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Grand Larceny Punishment in Virginia FAQ

Posted by John A. Kassabian | Feb 04, 2021 | 0 Comments

Man on street holding fan of 20 dollar bills.
Photo by Burst from Pexels.

Facing a grand larceny charge in Virginia is certainly no fun, but recent changes in the law have made things a little easier for some people. Recently, the Virginia grand larceny threshold was raised from $500 to $1000, meaning that you will be charged with the lesser crime of petit larceny if your theft is below $1000. I'll tell you more below about the types of punishment you can expect for a grand larceny charge, and when a Prince William County larceny lawyer may be able to help. If you find yourself in need of legal assistance after a larceny charge, Kassabian & Kassabian, P.L.C. handles these types of cases frequently, so don't hesitate to reach out.


What is Considered Larceny in Virginia? 

Under Virginia law, any occasion where one party unlawfully takes property that belongs to someone else with the intent to deprive the owner of what is rightfully theirs is considered larceny. Shoplifting, stealing money or property from a business or individual, or destroying public records, and embezzlement are some examples of crimes that can be classified as theft.

What is the Difference Between Petit Larceny and Grand Larceny?

Different classifications of larceny are assigned based on the value of the stolen property or money, as well as the type of property that has been stolen. Petit larceny, the lowest level of theft under Virginia law, is reserved for theft of money or property valued under $1000, or under $5 if the theft is directly from another person. Petit larceny is a Class 1 misdemeanor, which means it carries up to 12 months in jail, up to a $2500 fine, or both. It will also go on your criminal record permanently, and in Virginia getting crimes expunged (aka, removed from your record) is difficult if not impossible, under certain circumstances. That means that finding a job, renting a home, successfully getting through a security clearance process or applying to college could be difficult.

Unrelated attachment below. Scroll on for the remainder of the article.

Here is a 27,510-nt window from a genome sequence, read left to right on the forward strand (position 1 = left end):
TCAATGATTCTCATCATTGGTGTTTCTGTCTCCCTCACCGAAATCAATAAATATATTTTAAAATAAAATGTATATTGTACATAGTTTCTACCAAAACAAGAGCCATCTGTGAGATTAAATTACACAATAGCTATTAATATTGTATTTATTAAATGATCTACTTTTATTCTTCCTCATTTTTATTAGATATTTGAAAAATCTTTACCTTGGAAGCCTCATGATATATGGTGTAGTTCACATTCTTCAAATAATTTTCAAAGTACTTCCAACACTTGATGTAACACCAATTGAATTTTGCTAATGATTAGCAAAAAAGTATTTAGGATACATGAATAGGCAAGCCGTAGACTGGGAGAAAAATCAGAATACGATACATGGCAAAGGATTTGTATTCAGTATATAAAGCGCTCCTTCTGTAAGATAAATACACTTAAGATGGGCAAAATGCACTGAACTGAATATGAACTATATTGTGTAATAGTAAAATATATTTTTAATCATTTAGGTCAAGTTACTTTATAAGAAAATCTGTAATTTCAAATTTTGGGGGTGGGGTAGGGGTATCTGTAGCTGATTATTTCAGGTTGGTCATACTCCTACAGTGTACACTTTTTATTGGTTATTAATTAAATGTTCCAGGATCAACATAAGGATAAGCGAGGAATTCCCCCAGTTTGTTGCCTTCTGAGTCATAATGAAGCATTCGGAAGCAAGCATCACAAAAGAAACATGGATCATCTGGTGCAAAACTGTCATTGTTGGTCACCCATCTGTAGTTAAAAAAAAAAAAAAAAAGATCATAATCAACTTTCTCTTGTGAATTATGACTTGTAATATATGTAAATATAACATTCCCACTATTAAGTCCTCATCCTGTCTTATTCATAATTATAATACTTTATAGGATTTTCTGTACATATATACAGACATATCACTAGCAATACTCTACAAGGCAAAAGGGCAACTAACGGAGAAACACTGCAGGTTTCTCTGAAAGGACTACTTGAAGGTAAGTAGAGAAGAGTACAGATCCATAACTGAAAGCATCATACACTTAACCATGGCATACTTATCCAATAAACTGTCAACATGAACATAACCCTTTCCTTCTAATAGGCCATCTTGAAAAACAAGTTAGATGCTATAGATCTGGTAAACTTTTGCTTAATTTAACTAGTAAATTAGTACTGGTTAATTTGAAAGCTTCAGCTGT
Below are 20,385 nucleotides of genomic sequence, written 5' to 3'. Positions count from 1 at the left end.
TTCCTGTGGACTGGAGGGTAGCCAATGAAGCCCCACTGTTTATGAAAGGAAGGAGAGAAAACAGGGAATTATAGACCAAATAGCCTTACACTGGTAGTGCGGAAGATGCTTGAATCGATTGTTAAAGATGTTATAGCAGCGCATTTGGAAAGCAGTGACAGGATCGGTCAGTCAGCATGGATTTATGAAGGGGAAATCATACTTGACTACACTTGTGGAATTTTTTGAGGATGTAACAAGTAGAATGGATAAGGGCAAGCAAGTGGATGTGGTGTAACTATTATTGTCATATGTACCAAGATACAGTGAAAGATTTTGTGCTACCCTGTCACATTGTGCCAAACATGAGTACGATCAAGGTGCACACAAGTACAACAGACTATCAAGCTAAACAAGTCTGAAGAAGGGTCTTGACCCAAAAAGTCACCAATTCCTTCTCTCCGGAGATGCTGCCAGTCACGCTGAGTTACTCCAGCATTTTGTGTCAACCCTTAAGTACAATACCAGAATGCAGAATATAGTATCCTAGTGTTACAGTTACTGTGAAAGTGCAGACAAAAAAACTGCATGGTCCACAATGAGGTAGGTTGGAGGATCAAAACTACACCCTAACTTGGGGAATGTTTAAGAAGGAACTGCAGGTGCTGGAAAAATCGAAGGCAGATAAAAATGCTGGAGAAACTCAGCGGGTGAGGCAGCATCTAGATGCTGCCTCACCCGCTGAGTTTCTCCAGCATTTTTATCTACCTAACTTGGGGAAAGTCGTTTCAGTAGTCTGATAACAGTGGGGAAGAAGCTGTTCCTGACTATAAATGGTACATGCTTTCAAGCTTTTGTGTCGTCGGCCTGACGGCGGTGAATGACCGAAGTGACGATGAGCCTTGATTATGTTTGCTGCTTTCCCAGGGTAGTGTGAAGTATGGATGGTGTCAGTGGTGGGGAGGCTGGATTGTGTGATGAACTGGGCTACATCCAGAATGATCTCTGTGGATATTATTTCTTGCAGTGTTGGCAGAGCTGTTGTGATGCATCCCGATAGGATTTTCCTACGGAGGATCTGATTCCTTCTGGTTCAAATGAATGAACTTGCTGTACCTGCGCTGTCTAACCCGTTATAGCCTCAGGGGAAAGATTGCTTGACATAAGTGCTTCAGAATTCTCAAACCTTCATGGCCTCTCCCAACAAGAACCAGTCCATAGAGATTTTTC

Grand larceny, on the other hand, occurs when the stolen property is valued at over $1000, or $5 or more when taken directly from another person. It also applies to any case where a firearm is stolen, regardless of its value.

Is Grand Larceny a Felony or a Misdemeanor in Virginia?

As of July 1, 2020, the Virginia grand larceny threshold  increased to $1000. Any larceny valued at under $1000 is considered a misdemeanor (although this can still seriously impact your life, as I mentioned above). The punishment for felony larceny is even stiffer, and can involve at least one year, but up to 20 years in prison.

In addition, in cases of shoplifting, the offender can face civil penalties for twice the retail value of the merchandise, or $50, whichever is greater. If, however, the store owner is able to recover the merchandise and it is in good enough condition to be sold, the penalty will not exceed $350. Additionally, second repeat offenders will be punished by a jail sentence of at least 30 days, but no more than 12 months, in addition to up to a $2,500  fine.        

It is sometimes possible that if the offender does not have a criminal record and the property value of what they stole was only slightly above the threshold, their charge could be reduced to a misdemeanor, but this can be complicated and likely requires help from a Prince William County larceny lawyer. A third or subsequent larceny offense also automatically becomes a Class 6 felony, which carries a statutory range of punishment of one to five years imprisonment, as well as a felony on your criminal record. A felony on your record will prevent you from getting many jobs, and can leave you in a precarious situation.

Do I Need a Larceny Lawyer?

If you are facing larceny charges, working with a Prince William County larceny attorney may be in your best interests. As a longtime Northern Virginia criminal defense firm, Kassabian & Kassabian, P.L.C. has defended the rights of many people in the Prince William County area and beyond. John Kassabian believes that everyone deserves a fair trial, regardless of the crime.

Call him today for a free consultation at 703-750-3622.

About the Author

John A. Kassabian

John A. Kassabian joined the family firm in 2002 after having served as a Prosecutor in Fairfax County and Prince William County. Specializing in criminal defense, traffic defense and civil related matters, John has an extensive criminal law background and has handled a wide variety of cases for ...

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